Since the Inca Empire lacked a written language, the empire's main form of communication and recording came from quipus, ceramics and spoken Quechua, the language the Incas imposed upon the peoples within the empire. The plethora of civilizations in the Andean region provided for a general disunity that the Incas needed to subdue in order to maintain control of the empire.While Quechua had been spoken in the Andean region, like central Peru, for several years prior to the expansion of the Inca civilization, the type of Quechua the Incas imposed was an adaptation from the Kingdom of Cusco (an early form of "Southern Quechua" originally named Qhapaq Runasimi = The great lenguage of the people) of what some historians define as "Proto-Quechua" or Cusco dialect (theoriginal Quechua dialect).
The language imposed by the Incas further diverted from its original phonetic tone as some societies formed their own regional varieties, or slang. The diversity of Quechua at that point and even today does not come as a direct result from the Incas, who are just a part of the reason for Quechua's diversity. The civilizations within the empire that had previously spokenQuechua kept their own variety distinct to the Quechua the Incas spread. Although these dialects of Quechua have a similar linguistic structure, they differ according to the region in which they are spoken. Although most of the societies within the empire implemented Quechua into their lives, the Incas allowed several societies to keep their old languages such as Aymara, which still remains a spokenlanguage in contemporary Bolivia where it is the primary indigenous language and various regions of South America surrounding Bolivia. The linguistic body of the Inca Empire was thus largely varied, but it still remains quite an achievement for the Incas that went even beyond their times as the Spanish imposed the use of Spanish as a method to force their culture upon the indigenous peoples ofSouth America (even though that further increased the diversity of the language).
It is proposed that the actual name of the spoken language of the Incan Empire was called Qhapaq Runasimi and that the Incan ruling elite spoke both Puquina and Qhapaq Runasimi (Quechua). However, Pukina ceased to be used in the 19th century. Under this proposed idea, the root meaning of Quechua was "taken by force,stolen" and a Dominican monk (Pedro Aparicio) mistakenly taught that the Peruvians referred to themselves as Quechuas when it was actually the actions of the Spaniards the people were referring to.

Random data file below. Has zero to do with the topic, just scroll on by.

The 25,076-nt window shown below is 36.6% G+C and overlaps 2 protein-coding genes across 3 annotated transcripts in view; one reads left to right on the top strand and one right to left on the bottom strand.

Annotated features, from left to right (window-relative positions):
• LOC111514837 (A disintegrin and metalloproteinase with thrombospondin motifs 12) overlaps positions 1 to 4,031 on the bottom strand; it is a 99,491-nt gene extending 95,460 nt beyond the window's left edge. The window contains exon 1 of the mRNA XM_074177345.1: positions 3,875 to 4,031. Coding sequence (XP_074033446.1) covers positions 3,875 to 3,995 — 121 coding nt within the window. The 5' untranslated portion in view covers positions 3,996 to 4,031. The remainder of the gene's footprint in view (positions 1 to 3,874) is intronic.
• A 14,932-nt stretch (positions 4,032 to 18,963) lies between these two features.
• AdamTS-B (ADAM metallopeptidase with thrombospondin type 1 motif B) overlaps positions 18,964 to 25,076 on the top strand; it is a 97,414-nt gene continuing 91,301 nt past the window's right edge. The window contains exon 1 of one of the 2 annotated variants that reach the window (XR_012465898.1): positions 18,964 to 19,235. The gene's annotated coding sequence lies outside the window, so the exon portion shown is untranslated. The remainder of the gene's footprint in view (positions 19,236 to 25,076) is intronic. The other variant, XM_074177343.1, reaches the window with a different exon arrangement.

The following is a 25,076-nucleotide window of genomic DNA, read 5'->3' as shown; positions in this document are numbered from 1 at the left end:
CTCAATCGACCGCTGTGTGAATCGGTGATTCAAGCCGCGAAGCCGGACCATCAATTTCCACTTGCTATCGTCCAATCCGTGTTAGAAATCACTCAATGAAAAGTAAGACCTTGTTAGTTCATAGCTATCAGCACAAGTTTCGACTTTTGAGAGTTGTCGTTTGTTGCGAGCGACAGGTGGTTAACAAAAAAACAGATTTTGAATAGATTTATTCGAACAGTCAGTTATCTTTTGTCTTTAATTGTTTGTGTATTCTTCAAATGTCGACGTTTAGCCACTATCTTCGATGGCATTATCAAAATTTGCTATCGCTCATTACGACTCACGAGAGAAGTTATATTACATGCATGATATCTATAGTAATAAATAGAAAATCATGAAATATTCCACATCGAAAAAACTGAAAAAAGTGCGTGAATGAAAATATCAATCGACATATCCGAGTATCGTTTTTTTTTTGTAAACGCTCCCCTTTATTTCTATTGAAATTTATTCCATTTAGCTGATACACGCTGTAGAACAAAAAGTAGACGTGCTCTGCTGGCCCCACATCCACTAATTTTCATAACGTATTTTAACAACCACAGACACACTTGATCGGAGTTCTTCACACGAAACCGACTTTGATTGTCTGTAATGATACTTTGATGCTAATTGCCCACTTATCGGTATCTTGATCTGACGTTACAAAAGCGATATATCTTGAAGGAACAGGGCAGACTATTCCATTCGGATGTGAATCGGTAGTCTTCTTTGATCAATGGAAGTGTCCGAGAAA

The Roman Catholic Church employed Quechua-Qhapaq Runasimi to evangelize in the Andean region. In some cases, these languages were taught to people who had originally spoken other indigenous languages.Today, Quechua-Qhapaq Runasimi and Aymara remain the most widespread Amerindian languages.
The language of the Incas was the Quichua or Quechua tongue. Originally it was used only in a small area around Cuzco where the Inca dynasty originated, possibly in the tenth or eleventh century. During the next five hundred years, when the Incas succeeded in subduing the native races as far northas Ecuador and as far south as Argentina, they carried the Quechua language with them and insisted in its being learned by the conquered peoples so that it had a wide distribution by the end of the sixteenth century.
Today (1911) the total population of Peru is about seven million. A recent census reports that two and one-half million speak Quechua and two-thirds of these speak no other languages.Although there are many different languages spoken by small forest tribes in the Amazon basin, there are only two aboriginal languages numerically important in the Andes, Quechua and Aymara. In the region around Lake Titicaca and in northern Bolivia the Indians speak Aymara which has a phonetic system and grammar similar to Quechua. Neither of these languages is related in any way to those of...